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Biodiversity is a chimera, and chimeras aren’t real


A recent article by Burch-Brown and Archer (Biol Philos, 2017) provides compelling arguments that biodiversity is either a natural kind or a pragmatically-valid scientific entity. I call into question three of these arguments. The first argument contends that biodiversity is a Homeostatic Property Cluster (HPC). I respond that there is no plausible homeostatic mechanism that would make biodiversity an HPC natural kind. The second argument proposes that biodiversity is a multiply-realizable functional kind. I respond that there is no shared function to ground this account. The final, and strongest, argument, is that biodiversity is an ineliminable explanans and explanandum in various subdisciplines of biology. I argue that once we look at the details of the relevant research, not only does biodiversity in a broad sense not function in explanatory roles, but we must eliminate biodiversity in favor of more specific concepts in order to make sense of the leading explanations in contemporary ecology and conservation science.

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  1. An anonymous reviewer worries that this is too weak, since my claim here is merely that biodiversity is eliminable, which doesn’t logically entail that biodiversity should necessarily be eliminated. The logical point is apt, and worth calling attention to, but the weak claim is sufficient in the context of my broader argument. The weak claim is enough to establish premise 8 of the revised eliminativist argument, which is what I take to the be point of contention between Burch-Brown and Archer and me. The reason premise 8 need not be stronger is because the appeal to practical explanatory utility is a last ditch effort to rehabilitate a scientific kind which has failed to carve nature at its joints. But such a last-ditch justification falls apart if there is an equally practical alternative which better serves the same explanatory ends, and as I argue in much of the rest of the paper, eliminativism provides just such an alternative to biodiversity.

  2. Mainly that biodiversity in the multidimensional sense isn’t objectively measurable. Even some prominent biodiversity proponents acknowledge that “there will always be some way of comparing (say) one wetland to another that will count the first as the more diverse, and another procedure that will reverse the result” (Maclaurin and Sterelny 2008: 133).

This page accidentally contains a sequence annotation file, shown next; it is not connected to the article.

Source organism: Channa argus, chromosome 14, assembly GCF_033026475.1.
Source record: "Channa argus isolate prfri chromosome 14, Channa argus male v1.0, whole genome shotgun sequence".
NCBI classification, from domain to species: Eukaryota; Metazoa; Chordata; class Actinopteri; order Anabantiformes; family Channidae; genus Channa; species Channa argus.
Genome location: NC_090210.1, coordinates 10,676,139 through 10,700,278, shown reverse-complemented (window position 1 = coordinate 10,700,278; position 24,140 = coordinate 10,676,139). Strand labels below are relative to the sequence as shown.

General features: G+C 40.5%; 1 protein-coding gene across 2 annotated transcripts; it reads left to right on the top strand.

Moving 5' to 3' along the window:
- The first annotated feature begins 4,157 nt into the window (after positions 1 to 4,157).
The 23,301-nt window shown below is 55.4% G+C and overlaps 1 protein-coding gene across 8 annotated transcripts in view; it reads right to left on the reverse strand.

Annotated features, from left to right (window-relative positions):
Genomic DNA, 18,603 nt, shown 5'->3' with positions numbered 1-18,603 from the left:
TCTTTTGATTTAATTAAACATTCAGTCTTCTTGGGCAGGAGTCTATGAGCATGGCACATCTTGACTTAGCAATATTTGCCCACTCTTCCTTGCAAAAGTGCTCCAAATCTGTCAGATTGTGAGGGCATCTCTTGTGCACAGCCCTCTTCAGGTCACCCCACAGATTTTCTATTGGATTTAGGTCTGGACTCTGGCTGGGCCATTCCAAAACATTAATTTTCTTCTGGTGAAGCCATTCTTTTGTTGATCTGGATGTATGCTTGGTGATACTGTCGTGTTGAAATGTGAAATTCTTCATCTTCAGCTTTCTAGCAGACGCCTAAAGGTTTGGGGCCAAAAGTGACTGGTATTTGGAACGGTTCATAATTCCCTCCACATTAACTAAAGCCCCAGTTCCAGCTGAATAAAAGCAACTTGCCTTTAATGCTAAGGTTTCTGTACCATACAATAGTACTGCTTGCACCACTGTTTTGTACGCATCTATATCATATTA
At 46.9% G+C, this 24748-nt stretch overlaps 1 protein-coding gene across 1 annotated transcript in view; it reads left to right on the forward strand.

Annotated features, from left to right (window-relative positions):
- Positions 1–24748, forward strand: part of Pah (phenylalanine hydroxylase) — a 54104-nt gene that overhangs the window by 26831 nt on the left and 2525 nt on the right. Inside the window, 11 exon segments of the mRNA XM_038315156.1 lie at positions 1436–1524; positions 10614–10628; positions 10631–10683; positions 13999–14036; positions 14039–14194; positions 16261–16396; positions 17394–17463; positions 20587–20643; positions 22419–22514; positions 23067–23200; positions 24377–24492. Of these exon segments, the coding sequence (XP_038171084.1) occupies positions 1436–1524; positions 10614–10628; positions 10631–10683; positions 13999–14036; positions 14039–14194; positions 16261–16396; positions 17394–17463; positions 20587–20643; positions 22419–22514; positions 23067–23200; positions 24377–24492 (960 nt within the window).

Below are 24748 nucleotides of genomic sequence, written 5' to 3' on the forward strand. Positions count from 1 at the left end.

3. Note that in this context the ecologist’s sense of the term is used, as defined in this sentence, and not the conservationist’s, for whom complementarity is a dimension of biodiversity between communities or ecosystems.

  4. Of the cited reviews, for instance, Loreau and Hector (2001) lean heavily towards complementarity, because they find that the selection effect varies in strength from system to system, and is even often negative. The more recent Cardinale et al. (2012), on the other hand, argues that complementarity and the selection effect are each 50% responsible for the biodiversity-productivity link.

  5. The definitions in this paragraph are glosses on more technical, mathematical definitions given by McCann and Justus.

  6. Specific dimensions of biodiversity, on the other hand, will usually play a role in a project of this type. We may use descriptions and measures of functional diversity in our attempts to conserve pedogenesis, for instance, or want to promote grass species richness to create resistance to overgrazing.


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Santana, C. Biodiversity is a chimera, and chimeras aren’t real. Biol Philos 33, 15 (2018).

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  • Biodiversity
  • Natural kinds
  • Ecology
  • Conservation
  • Philosophy of biology
  • Environmental ethics